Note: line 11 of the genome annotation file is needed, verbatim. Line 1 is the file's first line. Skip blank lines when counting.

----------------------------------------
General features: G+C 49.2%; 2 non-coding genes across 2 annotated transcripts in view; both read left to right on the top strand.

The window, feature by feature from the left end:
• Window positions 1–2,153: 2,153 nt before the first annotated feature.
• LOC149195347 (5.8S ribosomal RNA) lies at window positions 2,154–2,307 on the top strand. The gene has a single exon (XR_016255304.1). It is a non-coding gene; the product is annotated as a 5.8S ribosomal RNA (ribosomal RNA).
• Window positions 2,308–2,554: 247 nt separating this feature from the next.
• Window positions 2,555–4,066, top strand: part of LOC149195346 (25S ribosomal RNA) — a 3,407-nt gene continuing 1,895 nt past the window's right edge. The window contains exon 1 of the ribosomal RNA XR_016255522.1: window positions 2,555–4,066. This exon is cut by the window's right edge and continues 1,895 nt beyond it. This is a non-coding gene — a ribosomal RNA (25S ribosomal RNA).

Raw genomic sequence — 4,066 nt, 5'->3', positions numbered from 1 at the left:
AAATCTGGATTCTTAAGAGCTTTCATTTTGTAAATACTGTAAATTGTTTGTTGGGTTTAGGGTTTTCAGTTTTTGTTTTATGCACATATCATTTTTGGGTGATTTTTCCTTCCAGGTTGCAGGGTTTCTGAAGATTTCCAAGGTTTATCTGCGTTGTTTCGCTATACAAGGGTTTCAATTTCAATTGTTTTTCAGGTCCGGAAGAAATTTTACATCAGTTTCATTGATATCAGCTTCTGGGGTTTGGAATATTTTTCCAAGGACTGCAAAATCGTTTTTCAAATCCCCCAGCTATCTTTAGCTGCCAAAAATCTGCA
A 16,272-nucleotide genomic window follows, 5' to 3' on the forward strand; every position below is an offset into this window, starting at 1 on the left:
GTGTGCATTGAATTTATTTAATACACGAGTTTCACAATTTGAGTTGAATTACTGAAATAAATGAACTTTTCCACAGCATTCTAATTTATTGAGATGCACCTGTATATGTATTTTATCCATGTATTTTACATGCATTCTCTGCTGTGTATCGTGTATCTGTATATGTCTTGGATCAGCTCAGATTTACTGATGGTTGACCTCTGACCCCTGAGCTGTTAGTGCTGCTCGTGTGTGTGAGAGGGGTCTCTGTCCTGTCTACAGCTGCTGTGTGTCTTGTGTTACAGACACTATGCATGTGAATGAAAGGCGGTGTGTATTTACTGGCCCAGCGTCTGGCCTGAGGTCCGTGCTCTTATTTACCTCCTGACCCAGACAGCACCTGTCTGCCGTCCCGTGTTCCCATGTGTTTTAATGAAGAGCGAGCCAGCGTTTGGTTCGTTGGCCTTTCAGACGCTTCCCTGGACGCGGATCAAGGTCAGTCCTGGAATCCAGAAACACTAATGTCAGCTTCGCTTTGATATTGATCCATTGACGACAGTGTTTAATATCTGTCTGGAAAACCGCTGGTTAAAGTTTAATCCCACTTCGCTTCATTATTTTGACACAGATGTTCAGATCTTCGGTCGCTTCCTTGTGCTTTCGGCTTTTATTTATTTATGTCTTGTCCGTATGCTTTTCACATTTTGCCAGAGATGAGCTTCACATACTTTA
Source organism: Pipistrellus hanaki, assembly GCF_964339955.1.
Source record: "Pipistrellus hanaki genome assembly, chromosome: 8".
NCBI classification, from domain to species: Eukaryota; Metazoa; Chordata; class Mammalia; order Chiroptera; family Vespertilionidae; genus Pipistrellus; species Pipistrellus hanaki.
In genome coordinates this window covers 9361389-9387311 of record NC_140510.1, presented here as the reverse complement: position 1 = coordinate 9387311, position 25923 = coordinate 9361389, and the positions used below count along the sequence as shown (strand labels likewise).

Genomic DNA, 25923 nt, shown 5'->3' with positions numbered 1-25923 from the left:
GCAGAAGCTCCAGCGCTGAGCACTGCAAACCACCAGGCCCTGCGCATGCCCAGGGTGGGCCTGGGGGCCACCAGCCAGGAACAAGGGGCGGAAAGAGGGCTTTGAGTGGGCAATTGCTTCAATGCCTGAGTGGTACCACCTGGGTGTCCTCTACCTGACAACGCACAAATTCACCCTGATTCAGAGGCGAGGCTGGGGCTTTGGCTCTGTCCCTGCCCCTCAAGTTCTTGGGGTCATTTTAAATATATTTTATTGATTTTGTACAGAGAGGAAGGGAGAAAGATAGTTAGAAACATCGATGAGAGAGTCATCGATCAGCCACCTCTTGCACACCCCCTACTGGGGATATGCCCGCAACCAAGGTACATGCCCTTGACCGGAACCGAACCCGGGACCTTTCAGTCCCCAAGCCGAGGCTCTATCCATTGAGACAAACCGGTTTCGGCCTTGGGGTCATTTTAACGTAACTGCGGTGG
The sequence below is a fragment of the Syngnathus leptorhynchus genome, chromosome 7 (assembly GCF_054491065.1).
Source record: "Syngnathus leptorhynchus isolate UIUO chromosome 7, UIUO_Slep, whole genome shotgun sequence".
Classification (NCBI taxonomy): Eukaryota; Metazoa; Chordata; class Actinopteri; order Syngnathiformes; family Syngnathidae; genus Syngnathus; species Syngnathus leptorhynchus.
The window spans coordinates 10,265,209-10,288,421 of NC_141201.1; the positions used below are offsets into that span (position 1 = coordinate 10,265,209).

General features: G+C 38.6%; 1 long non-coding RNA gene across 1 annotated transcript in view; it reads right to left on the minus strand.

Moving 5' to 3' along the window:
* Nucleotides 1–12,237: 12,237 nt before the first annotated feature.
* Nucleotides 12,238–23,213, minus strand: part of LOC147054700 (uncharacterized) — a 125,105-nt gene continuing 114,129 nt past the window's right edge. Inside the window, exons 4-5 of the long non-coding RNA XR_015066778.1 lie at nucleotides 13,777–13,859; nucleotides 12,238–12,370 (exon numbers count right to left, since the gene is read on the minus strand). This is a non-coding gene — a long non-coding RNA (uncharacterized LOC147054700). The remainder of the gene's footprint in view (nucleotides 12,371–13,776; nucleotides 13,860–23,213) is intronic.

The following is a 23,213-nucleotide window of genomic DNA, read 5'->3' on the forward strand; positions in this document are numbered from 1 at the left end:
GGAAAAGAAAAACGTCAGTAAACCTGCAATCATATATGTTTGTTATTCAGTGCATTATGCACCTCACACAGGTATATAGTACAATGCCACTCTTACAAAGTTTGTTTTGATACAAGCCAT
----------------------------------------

Source organism: Pipistrellus hanaki, assembly GCF_964339955.1.